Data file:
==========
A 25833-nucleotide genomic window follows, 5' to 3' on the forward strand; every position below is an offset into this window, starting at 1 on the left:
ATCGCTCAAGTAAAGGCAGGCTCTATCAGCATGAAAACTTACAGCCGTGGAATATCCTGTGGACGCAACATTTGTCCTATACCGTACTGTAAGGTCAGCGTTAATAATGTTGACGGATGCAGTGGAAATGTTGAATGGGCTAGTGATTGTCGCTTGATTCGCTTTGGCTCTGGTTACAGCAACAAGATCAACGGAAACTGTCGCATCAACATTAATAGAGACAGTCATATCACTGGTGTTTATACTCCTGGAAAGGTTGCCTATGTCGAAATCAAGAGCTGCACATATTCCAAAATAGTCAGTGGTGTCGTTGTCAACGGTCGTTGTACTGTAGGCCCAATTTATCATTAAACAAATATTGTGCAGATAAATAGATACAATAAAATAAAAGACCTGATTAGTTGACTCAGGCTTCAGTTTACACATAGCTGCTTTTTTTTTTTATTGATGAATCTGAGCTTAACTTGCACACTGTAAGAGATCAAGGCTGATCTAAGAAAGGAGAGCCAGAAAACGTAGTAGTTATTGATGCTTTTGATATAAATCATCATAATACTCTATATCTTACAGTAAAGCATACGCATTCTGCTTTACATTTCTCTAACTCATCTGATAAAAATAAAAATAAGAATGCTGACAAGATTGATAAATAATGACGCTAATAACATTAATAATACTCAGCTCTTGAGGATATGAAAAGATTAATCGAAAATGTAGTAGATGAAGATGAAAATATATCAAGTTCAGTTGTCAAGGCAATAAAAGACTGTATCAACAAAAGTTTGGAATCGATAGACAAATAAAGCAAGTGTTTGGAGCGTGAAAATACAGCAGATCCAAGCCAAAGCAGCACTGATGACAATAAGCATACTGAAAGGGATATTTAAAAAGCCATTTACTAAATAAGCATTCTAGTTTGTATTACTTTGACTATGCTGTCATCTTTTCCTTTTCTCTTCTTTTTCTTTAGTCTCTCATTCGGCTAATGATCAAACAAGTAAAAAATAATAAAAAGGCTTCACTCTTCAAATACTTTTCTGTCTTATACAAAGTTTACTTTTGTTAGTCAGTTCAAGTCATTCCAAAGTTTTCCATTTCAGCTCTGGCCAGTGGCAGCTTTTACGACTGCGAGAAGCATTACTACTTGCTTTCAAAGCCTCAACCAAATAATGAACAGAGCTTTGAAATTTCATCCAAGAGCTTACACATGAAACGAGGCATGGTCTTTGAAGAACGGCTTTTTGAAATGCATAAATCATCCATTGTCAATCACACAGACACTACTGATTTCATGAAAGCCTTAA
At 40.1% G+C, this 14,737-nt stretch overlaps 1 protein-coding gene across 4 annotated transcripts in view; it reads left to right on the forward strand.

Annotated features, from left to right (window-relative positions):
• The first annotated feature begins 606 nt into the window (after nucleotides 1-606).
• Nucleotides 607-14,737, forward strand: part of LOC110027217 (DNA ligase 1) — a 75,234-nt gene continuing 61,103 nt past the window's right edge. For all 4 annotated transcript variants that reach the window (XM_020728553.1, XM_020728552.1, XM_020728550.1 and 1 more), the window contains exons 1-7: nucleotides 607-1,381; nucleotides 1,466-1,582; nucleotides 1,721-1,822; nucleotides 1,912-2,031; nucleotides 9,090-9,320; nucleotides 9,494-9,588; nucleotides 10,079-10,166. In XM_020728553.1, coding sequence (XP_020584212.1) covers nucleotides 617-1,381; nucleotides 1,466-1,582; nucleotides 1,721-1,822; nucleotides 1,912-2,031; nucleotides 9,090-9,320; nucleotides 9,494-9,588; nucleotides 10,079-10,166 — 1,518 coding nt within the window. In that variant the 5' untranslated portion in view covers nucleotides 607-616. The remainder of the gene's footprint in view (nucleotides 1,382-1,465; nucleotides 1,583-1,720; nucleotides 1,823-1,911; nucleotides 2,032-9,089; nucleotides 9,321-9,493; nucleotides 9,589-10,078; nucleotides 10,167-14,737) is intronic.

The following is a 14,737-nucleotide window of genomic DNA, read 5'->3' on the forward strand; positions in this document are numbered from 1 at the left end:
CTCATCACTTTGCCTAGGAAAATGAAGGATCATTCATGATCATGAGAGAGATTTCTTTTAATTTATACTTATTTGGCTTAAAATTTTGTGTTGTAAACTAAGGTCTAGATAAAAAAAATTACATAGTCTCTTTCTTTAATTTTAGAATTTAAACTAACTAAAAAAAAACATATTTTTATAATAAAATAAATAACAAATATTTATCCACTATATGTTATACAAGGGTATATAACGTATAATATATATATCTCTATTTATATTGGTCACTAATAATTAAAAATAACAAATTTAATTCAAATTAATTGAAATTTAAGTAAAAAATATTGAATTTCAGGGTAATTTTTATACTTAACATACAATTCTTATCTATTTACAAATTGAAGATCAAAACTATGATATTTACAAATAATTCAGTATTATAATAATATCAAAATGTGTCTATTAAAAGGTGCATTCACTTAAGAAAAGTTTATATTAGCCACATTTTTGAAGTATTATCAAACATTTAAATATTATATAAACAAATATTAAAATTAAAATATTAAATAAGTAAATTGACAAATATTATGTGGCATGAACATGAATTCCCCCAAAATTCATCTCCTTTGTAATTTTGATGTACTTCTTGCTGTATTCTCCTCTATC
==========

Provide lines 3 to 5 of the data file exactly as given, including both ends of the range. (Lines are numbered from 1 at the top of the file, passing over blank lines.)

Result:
At 40.1% G+C, this 14,737-nt stretch overlaps 1 protein-coding gene across 4 annotated transcripts in view; it reads left to right on the forward strand.

Annotated features, from left to right (window-relative positions):
• The first annotated feature begins 606 nt into the window (after nucleotides 1-606).